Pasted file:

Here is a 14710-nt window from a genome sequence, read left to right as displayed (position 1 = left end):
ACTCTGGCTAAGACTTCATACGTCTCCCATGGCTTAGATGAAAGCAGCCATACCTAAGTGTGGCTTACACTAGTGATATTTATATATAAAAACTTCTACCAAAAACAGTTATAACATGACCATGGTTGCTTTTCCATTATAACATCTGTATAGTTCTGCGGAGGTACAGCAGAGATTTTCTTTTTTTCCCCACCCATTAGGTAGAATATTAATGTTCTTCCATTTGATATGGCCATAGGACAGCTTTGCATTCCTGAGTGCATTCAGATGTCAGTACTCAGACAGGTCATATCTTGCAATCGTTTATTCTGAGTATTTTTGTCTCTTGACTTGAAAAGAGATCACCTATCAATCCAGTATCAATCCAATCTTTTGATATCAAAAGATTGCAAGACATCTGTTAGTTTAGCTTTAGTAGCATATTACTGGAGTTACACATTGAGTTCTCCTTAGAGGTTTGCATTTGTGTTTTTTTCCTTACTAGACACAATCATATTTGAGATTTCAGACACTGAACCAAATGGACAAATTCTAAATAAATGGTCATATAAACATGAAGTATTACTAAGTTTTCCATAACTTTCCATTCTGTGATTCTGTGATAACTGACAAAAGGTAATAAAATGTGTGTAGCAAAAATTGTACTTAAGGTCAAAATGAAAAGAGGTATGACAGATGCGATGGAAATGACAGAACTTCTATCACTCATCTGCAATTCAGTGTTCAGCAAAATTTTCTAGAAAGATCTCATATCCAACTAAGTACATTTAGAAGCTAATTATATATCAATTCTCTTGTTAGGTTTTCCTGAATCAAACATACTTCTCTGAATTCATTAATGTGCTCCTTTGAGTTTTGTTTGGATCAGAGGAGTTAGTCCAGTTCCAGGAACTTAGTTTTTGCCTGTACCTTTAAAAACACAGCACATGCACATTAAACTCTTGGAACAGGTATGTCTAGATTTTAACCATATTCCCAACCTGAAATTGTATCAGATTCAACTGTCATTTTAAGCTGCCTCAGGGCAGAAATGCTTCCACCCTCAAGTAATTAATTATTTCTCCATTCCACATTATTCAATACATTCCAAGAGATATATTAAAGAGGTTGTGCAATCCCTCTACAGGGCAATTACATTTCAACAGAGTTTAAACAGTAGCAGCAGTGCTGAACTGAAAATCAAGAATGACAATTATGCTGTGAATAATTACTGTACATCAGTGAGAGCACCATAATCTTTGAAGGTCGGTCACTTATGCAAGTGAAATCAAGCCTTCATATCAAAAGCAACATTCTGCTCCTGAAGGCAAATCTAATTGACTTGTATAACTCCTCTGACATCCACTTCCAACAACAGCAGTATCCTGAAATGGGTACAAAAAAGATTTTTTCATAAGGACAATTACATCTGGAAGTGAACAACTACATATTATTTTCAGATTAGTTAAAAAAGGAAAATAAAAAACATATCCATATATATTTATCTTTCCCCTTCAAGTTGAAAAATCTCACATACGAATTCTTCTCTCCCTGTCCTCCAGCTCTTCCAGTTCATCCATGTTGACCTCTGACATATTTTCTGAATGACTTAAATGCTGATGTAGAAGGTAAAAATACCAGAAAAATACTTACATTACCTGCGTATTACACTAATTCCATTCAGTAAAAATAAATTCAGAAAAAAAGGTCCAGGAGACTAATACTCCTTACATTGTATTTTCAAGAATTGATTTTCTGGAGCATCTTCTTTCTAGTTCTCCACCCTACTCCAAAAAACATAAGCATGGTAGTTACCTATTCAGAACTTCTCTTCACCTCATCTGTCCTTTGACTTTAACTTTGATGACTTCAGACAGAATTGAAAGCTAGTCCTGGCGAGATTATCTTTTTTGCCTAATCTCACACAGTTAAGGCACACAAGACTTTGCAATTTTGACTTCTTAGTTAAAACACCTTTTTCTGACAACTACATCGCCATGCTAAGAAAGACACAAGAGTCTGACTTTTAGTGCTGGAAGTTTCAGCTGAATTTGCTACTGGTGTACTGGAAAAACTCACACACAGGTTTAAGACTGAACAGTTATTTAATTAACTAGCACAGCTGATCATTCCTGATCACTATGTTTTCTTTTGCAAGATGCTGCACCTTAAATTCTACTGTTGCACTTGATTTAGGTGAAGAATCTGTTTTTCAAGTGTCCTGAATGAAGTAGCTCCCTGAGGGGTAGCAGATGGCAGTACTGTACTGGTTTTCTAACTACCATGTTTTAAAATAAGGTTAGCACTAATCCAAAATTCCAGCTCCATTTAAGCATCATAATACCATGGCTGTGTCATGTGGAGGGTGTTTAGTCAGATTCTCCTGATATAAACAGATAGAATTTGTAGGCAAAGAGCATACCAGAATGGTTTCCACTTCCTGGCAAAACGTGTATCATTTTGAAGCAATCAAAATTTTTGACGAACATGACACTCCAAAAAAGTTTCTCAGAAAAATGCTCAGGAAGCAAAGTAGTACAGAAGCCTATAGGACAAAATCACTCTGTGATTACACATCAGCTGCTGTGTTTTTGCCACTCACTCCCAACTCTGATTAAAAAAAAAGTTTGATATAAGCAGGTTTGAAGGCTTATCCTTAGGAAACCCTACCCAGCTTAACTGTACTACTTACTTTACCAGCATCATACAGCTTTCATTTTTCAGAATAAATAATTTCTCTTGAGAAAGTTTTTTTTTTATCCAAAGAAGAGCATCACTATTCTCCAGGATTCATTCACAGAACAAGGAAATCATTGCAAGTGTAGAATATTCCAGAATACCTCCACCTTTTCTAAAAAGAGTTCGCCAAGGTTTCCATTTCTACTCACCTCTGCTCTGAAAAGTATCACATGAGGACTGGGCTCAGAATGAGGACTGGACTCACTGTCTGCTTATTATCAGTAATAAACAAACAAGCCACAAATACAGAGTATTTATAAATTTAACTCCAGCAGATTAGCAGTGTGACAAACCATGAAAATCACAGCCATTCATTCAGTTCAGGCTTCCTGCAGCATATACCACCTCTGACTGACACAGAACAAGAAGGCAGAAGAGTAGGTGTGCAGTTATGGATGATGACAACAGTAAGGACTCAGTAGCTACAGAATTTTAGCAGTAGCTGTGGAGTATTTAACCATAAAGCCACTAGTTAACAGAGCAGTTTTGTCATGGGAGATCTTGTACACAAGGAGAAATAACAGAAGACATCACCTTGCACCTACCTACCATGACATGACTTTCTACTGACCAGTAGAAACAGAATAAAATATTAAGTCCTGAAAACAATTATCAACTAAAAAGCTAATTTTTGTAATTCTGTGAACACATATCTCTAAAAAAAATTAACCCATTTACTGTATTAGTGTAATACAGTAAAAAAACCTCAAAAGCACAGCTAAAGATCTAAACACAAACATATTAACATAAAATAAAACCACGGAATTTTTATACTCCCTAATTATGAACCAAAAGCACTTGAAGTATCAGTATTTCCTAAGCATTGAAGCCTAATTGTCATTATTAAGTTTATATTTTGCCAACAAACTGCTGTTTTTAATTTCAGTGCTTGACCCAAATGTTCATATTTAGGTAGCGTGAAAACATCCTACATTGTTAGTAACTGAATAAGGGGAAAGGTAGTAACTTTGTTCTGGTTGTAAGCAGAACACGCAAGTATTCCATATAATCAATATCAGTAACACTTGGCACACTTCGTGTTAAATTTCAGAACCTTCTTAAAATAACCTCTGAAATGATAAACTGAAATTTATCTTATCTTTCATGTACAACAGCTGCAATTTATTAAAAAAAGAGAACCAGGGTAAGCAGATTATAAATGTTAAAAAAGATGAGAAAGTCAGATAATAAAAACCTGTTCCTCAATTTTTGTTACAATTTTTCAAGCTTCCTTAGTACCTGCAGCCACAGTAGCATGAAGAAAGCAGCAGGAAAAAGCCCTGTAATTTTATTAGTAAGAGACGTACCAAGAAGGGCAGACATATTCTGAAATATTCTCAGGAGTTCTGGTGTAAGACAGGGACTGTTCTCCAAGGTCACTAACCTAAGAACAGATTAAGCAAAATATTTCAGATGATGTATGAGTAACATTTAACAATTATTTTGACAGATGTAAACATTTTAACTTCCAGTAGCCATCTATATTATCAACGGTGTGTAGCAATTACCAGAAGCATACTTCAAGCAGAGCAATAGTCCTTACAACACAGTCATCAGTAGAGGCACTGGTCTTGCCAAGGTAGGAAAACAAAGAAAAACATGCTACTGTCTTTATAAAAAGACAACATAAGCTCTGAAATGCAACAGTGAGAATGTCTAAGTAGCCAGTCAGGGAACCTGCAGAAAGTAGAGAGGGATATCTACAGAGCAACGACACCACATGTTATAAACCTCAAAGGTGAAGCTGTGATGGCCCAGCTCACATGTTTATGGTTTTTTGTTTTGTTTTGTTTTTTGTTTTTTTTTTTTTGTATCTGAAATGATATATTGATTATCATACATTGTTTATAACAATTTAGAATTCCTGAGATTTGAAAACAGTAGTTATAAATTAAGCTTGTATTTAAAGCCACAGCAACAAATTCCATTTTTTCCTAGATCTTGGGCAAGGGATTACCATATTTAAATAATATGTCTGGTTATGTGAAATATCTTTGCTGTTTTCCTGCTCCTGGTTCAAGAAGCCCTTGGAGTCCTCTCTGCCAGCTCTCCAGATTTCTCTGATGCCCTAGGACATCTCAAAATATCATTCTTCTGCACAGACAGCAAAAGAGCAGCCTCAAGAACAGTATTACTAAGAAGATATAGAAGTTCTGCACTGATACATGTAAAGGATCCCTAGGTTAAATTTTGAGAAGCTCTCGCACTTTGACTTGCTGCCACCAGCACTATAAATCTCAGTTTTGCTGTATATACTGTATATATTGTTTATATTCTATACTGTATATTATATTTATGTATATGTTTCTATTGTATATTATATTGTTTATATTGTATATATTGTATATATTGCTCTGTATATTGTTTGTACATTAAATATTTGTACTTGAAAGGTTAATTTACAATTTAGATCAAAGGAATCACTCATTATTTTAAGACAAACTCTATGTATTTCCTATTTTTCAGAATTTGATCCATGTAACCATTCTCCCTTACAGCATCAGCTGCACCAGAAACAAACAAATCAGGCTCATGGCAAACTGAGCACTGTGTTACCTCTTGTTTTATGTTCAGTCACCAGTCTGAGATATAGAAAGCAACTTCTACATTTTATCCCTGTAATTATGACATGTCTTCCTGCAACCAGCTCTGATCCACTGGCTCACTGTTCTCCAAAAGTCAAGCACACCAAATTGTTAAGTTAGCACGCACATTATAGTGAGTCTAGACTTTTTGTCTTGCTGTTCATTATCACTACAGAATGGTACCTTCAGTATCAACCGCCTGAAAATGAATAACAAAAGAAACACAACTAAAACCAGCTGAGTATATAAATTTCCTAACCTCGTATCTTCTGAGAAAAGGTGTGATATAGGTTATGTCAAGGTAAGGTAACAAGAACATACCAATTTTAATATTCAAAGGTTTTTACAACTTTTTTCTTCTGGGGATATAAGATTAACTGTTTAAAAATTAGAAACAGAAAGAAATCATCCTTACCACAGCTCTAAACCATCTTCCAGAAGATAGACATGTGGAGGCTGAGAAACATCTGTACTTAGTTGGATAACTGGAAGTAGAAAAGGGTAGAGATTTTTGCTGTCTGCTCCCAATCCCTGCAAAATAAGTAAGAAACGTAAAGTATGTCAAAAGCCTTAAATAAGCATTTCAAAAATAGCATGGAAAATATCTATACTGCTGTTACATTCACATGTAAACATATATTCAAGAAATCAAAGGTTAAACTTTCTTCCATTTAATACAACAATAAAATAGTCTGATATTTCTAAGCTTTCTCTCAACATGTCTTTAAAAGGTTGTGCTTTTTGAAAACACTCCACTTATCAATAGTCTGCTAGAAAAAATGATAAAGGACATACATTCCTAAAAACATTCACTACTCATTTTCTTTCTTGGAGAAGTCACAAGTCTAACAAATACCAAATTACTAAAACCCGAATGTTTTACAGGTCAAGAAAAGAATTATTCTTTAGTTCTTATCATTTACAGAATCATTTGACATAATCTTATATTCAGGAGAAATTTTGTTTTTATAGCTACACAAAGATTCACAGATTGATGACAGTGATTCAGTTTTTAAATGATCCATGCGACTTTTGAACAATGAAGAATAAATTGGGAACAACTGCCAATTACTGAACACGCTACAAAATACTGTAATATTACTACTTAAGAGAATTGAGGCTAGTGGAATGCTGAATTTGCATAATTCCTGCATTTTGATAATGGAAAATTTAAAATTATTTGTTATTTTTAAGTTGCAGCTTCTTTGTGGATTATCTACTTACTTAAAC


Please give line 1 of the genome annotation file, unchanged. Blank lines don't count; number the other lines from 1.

Here is a 14710-nt window from a genome sequence, read left to right as displayed (position 1 = left end):